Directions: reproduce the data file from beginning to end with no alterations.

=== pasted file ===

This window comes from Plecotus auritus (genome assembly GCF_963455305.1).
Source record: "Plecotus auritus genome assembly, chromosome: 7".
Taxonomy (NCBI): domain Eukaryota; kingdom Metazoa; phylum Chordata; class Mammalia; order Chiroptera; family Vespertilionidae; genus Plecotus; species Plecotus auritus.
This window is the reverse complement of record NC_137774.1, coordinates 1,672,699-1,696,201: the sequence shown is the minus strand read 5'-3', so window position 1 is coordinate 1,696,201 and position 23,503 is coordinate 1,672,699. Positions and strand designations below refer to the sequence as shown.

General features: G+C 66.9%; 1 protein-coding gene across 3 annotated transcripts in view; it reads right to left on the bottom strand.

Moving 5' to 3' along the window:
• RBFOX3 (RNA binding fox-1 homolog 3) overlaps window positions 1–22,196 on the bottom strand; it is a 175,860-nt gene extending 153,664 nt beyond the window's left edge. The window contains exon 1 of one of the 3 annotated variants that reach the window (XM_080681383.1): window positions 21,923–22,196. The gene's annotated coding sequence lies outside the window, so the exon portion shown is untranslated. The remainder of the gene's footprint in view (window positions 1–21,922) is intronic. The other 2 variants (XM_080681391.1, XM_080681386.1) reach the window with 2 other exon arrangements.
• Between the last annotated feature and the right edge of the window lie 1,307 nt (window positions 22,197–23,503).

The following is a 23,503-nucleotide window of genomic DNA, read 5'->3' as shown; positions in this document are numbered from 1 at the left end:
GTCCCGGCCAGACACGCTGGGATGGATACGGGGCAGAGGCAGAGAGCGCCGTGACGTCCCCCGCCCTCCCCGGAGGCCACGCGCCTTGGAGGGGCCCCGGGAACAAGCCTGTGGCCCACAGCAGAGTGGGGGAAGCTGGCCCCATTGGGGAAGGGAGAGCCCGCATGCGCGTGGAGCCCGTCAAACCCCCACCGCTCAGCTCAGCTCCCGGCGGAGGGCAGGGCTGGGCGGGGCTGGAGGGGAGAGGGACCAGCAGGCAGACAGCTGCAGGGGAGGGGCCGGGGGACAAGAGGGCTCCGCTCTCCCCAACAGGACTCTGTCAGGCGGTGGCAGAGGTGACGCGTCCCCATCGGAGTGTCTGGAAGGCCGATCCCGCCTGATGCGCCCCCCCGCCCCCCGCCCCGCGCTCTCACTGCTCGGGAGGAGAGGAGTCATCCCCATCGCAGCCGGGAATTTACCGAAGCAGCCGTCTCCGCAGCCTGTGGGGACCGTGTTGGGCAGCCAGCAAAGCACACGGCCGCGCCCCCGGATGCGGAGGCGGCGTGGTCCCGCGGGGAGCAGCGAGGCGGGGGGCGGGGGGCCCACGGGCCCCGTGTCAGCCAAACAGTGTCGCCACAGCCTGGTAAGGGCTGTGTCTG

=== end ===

This window comes from Plecotus auritus (genome assembly GCF_963455305.1).
Source record: "Plecotus auritus genome assembly, chromosome: 7".
Taxonomy (NCBI): domain Eukaryota; kingdom Metazoa; phylum Chordata; class Mammalia; order Chiroptera; family Vespertilionidae; genus Plecotus; species Plecotus auritus.
This window is the reverse complement of record NC_137774.1, coordinates 1,672,699-1,696,201: the sequence shown is the minus strand read 5'-3', so window position 1 is coordinate 1,696,201 and position 23,503 is coordinate 1,672,699. Positions and strand designations below refer to the sequence as shown.

General features: G+C 66.9%; 1 protein-coding gene across 3 annotated transcripts in view; it reads right to left on the bottom strand.

Moving 5' to 3' along the window:
• RBFOX3 (RNA binding fox-1 homolog 3) overlaps window positions 1–22,196 on the bottom strand; it is a 175,860-nt gene extending 153,664 nt beyond the window's left edge. The window contains exon 1 of one of the 3 annotated variants that reach the window (XM_080681383.1): window positions 21,923–22,196. The gene's annotated coding sequence lies outside the window, so the exon portion shown is untranslated. The remainder of the gene's footprint in view (window positions 1–21,922) is intronic. The other 2 variants (XM_080681391.1, XM_080681386.1) reach the window with 2 other exon arrangements.
• Between the last annotated feature and the right edge of the window lie 1,307 nt (window positions 22,197–23,503).

The following is a 23,503-nucleotide window of genomic DNA, read 5'->3' as shown; positions in this document are numbered from 1 at the left end:
GTCCCGGCCAGACACGCTGGGATGGATACGGGGCAGAGGCAGAGAGCGCCGTGACGTCCCCCGCCCTCCCCGGAGGCCACGCGCCTTGGAGGGGCCCCGGGAACAAGCCTGTGGCCCACAGCAGAGTGGGGGAAGCTGGCCCCATTGGGGAAGGGAGAGCCCGCATGCGCGTGGAGCCCGTCAAACCCCCACCGCTCAGCTCAGCTCCCGGCGGAGGGCAGGGCTGGGCGGGGCTGGAGGGGAGAGGGACCAGCAGGCAGACAGCTGCAGGGGAGGGGCCGGGGGACAAGAGGGCTCCGCTCTCCCCAACAGGACTCTGTCAGGCGGTGGCAGAGGTGACGCGTCCCCATCGGAGTGTCTGGAAGGCCGATCCCGCCTGATGCGCCCCCCCGCCCCCCGCCCCGCGCTCTCACTGCTCGGGAGGAGAGGAGTCATCCCCATCGCAGCCGGGAATTTACCGAAGCAGCCGTCTCCGCAGCCTGTGGGGACCGTGTTGGGCAGCCAGCAAAGCACACGGCCGCGCCCCCGGATGCGGAGGCGGCGTGGTCCCGCGGGGAGCAGCGAGGCGGGGGGCGGGGGGCCCACGGGCCCCGTGTCAGCCAAACAGTGTCGCCACAGCCTGGTAAGGGCTGTGTCTG